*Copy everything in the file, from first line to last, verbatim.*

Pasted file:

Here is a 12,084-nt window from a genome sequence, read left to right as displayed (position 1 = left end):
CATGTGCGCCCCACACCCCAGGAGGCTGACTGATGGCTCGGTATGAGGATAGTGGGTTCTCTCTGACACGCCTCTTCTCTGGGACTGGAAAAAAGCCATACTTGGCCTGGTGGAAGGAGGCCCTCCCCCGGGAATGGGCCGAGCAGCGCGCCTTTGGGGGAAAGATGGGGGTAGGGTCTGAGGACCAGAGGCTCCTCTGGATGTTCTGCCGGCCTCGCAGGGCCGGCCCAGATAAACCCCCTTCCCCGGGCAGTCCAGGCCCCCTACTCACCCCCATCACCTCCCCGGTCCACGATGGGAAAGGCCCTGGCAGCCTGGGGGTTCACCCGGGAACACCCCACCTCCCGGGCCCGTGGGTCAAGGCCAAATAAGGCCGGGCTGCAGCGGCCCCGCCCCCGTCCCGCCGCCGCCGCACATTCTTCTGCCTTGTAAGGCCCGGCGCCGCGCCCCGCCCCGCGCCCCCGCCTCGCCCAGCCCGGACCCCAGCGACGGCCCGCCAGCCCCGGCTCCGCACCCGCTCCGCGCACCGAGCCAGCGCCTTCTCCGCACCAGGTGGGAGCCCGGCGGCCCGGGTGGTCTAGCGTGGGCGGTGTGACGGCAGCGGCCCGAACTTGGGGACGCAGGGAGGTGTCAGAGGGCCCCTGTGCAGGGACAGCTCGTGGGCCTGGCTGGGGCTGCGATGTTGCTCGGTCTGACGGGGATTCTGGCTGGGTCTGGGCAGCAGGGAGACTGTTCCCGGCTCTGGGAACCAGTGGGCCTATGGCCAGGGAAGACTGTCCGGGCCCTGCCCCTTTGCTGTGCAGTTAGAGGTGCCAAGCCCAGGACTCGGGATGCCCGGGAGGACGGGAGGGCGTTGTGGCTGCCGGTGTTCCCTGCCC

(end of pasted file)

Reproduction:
Here is a 12,084-nt window from a genome sequence, read left to right as displayed (position 1 = left end):
CATGTGCGCCCCACACCCCAGGAGGCTGACTGATGGCTCGGTATGAGGATAGTGGGTTCTCTCTGACACGCCTCTTCTCTGGGACTGGAAAAAAGCCATACTTGGCCTGGTGGAAGGAGGCCCTCCCCCGGGAATGGGCCGAGCAGCGCGCCTTTGGGGGAAAGATGGGGGTAGGGTCTGAGGACCAGAGGCTCCTCTGGATGTTCTGCCGGCCTCGCAGGGCCGGCCCAGATAAACCCCCTTCCCCGGGCAGTCCAGGCCCCCTACTCACCCCCATCACCTCCCCGGTCCACGATGGGAAAGGCCCTGGCAGCCTGGGGGTTCACCCGGGAACACCCCACCTCCCGGGCCCGTGGGTCAAGGCCAAATAAGGCCGGGCTGCAGCGGCCCCGCCCCCGTCCCGCCGCCGCCGCACATTCTTCTGCCTTGTAAGGCCCGGCGCCGCGCCCCGCCCCGCGCCCCCGCCTCGCCCAGCCCGGACCCCAGCGACGGCCCGCCAGCCCCGGCTCCGCACCCGCTCCGCGCACCGAGCCAGCGCCTTCTCCGCACCAGGTGGGAGCCCGGCGGCCCGGGTGGTCTAGCGTGGGCGGTGTGACGGCAGCGGCCCGAACTTGGGGACGCAGGGAGGTGTCAGAGGGCCCCTGTGCAGGGACAGCTCGTGGGCCTGGCTGGGGCTGCGATGTTGCTCGGTCTGACGGGGATTCTGGCTGGGTCTGGGCAGCAGGGAGACTGTTCCCGGCTCTGGGAACCAGTGGGCCTATGGCCAGGGAAGACTGTCCGGGCCCTGCCCCTTTGCTGTGCAGTTAGAGGTGCCAAGCCCAGGACTCGGGATGCCCGGGAGGACGGGAGGGCGTTGTGGCTGCCGGTGTTCCCTGCCC